Of particular note is Montgomery Elementary, which as Associate Superintendent Clark Bryant noted, while the school ranks as a high-performing school, “we’re not hitting (that) mark for all our students, and that is not an issue just for Montgomery Elementary, but district wide.”
While the achievement gap is a persistent district-wide issue in Davis, the problems at Montgomery are magnified by a number of trends.
What we see is, as Clark Bryant outlined, the achievement statistics show that white students at Montgomery are scoring over 900 points on the API on average, but Latino students and students from families with low socioeconomic status (SES) score 200 points lower as a group.
The Enterprise reported: “That trend – often described as the “achievement gap” – is present at every school in the Davis district. But several factors have caused the gap to stand out in sharper relief at Montgomery, moving that school into Program Improvement status under federal No Child Left Behind legislation several years ago.”
Overall, the enrollment at Montgomery Elementary has declined from a high of 508 in 2006-07 to a low 407 in 2010-11.
Those changes in enrollment happen to coincide with the district’s decision to close Valley Oak Elementary.
The Enterprise reports: “Those factors include a declining white student population and a rising Latino population in the Montgomery attendance area, reinforced by boundary changes after the closure of Valley Oak Elementary a few years ago.”
But it is not just the influx of Latino students, but the flight of white students. What we see, then, is that while white students’ enrollment has declined, there has been a near 50% rise in the Latino enrollment at Montgomery.
Reports the Enterprise: “Some white students also leave Montgomery beginning in fourth grade to attend GATE (Gifted and Talented Education) or Spanish Immersion classes at other campuses. Montgomery hosts Spanish Immersion only in grades K-3.”
However, why would that have changed so markedly following the closure of Valley Oak, to coincide with the rise of students of Latino and disadvantaged socioeconomic background coming from the Valley Oak area?
The result of these demographic shifts have made Montgomery Elementary the school with the largest percent of low SES students in the district, by a huge margin.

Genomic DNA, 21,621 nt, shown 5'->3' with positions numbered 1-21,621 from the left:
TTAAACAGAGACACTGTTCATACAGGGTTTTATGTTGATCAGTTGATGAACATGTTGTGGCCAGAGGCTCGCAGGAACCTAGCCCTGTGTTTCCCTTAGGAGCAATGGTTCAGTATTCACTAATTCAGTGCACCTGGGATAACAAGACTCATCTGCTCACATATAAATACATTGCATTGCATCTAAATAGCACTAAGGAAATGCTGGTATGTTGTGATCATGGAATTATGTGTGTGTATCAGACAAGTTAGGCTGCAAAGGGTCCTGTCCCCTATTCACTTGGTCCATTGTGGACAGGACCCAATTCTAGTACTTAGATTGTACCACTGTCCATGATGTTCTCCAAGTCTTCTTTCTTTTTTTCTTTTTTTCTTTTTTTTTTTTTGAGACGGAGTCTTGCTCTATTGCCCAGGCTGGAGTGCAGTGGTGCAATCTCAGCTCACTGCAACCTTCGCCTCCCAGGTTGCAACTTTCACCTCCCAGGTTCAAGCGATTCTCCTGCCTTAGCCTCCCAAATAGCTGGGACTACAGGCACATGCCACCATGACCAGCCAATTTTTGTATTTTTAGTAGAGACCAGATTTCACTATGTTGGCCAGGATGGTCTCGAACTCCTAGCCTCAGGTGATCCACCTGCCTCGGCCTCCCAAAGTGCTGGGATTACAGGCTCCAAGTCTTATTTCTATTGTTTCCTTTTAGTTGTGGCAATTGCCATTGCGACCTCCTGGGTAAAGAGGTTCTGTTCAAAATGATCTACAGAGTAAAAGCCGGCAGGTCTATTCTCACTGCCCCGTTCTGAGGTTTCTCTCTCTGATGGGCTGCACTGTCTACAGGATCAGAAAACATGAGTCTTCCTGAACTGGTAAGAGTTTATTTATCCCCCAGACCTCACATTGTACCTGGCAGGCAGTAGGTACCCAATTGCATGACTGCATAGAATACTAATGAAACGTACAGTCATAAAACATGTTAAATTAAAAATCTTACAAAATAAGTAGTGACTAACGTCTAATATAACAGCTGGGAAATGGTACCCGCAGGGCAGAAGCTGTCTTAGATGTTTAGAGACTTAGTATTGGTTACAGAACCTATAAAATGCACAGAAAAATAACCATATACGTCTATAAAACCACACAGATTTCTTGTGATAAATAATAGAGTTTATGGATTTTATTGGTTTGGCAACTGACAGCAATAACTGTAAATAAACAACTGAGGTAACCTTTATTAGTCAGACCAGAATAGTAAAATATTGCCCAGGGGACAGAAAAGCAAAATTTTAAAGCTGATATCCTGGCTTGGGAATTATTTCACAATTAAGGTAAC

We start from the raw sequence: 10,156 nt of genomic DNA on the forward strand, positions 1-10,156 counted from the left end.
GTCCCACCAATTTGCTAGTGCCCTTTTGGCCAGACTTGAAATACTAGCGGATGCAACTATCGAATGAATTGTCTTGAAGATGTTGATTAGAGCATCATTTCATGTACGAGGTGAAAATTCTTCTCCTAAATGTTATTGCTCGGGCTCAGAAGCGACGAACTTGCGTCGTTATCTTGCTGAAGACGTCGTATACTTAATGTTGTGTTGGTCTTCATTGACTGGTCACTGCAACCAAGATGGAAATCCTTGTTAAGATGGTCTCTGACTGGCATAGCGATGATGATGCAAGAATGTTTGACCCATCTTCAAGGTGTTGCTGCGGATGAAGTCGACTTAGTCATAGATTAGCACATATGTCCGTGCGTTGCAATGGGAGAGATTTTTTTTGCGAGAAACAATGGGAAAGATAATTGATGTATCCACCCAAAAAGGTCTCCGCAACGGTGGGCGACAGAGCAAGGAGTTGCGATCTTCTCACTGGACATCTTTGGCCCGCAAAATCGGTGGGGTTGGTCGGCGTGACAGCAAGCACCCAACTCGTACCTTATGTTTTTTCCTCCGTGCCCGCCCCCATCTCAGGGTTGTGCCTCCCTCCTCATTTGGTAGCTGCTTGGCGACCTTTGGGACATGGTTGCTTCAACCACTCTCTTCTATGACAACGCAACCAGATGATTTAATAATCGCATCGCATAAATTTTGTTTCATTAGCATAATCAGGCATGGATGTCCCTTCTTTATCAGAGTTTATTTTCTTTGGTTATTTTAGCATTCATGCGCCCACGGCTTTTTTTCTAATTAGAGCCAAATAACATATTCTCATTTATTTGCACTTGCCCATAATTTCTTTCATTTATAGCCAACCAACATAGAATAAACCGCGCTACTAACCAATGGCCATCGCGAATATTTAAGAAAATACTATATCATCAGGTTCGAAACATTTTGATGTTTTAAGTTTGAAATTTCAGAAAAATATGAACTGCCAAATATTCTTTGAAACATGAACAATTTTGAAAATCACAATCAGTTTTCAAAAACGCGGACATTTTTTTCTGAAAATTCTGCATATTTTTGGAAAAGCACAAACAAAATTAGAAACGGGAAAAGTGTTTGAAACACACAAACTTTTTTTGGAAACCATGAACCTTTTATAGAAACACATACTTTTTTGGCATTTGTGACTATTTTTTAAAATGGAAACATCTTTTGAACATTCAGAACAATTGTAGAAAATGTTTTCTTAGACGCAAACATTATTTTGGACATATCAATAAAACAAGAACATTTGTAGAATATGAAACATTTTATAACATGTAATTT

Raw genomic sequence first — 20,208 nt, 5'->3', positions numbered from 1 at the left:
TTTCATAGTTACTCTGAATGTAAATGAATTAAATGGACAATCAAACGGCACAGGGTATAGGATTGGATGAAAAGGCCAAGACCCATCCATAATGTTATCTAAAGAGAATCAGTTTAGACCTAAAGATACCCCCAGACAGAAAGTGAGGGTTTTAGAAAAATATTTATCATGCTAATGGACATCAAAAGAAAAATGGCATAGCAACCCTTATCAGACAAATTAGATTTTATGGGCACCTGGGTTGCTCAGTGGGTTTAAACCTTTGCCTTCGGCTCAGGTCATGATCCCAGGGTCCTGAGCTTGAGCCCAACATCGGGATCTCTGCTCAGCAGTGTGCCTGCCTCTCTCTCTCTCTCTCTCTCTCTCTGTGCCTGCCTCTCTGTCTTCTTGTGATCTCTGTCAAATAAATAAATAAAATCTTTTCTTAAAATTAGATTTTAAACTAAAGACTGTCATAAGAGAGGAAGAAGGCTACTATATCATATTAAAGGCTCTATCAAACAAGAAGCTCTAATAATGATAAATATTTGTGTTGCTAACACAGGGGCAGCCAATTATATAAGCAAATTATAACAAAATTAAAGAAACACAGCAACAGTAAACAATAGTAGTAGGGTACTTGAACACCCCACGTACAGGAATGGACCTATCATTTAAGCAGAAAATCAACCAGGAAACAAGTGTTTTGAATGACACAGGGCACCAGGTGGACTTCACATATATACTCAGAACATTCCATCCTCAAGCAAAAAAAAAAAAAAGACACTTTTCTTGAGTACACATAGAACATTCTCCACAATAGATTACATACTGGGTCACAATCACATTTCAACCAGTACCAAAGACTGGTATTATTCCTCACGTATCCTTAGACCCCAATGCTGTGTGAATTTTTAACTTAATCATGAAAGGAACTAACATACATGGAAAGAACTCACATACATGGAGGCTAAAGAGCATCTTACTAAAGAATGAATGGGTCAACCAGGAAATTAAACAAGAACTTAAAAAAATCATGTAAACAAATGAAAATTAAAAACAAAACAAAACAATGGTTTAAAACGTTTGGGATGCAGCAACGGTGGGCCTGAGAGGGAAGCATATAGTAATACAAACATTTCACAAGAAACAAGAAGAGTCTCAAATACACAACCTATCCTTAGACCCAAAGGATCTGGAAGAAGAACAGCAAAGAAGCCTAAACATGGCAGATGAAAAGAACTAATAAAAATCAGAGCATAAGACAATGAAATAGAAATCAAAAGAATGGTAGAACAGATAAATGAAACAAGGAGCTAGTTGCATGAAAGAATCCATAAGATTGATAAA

Writes the Enterprise, “[Clark] Bryant outlined a range of options for Montgomery, including expanding Spanish Immersion to grades K-6, starting a “dual immersion” (Spanish and English) program or bringing in a GATE strand.”
The report continues, “Another option would divide enrollment between Montgomery and Pioneer by grade rather than by neighborhood.”
However, as other reports suggest, those might not be the problems.
The Enterprise reports that Librarian Nora Brazil, who works at both schools, and Montgomery teacher Cheri Burau read a statement signed by Montgomery staff saying, “Our primary concern is segregation, and how different this school’s enrollment looks from the rest of the district. Existing district policies have led to unintentional inequality.”
The statement continued, noting that Montgomery is “a high-ranking school (academically) when compared to others with similar populations … an imbalanced school population is never in the best interest of the community. … The status quo is unacceptable, we implore you as board members to take action.”
Moreover, the Enterprise reports that a teacher at Pioneer, Raeth Snyder, suggested any changes at Montgomery would impact other campuses.
“When you move one group of students it affects the whole district,” Raeth Snyder said. “As more kids are pulled out of the general education program, you are left with a concentrated population in general ed that may have a different type of life experience or learning challenges than those students that go into special programs.”
Adrienne Meredith, who serves on the South Davis Enrollment Committee, said “The district should mix students from high-income and low-income schools,” in accordance with federal civil rights law. Ms. Meredeth said that while such changes might “be controversial in our community,” she supports “changes that are in accord with federal diversity guidance.”
Underscoring perhaps the true nature of the problem, the president of the Pioneer PTA suggested that a poll of Pioneer parents showed only 11 percent support of the idea of merging and splitting by grade, while 65% would consider leaving the school if that were the solution.
That poll makes it very clear what this is about. The 1970s are apparently not over. We know what this is about, the affluent white families of South Davis apparently do not want their kids to go to school with Latinos and other lower SES Students.
The school district can do research, as Superintendent Winfred Roberson was instructed to do, they can look into expanding dual immersion programs, but this is not about other schools providing programs that Montgomery does not.
—David M. Greenwald reporting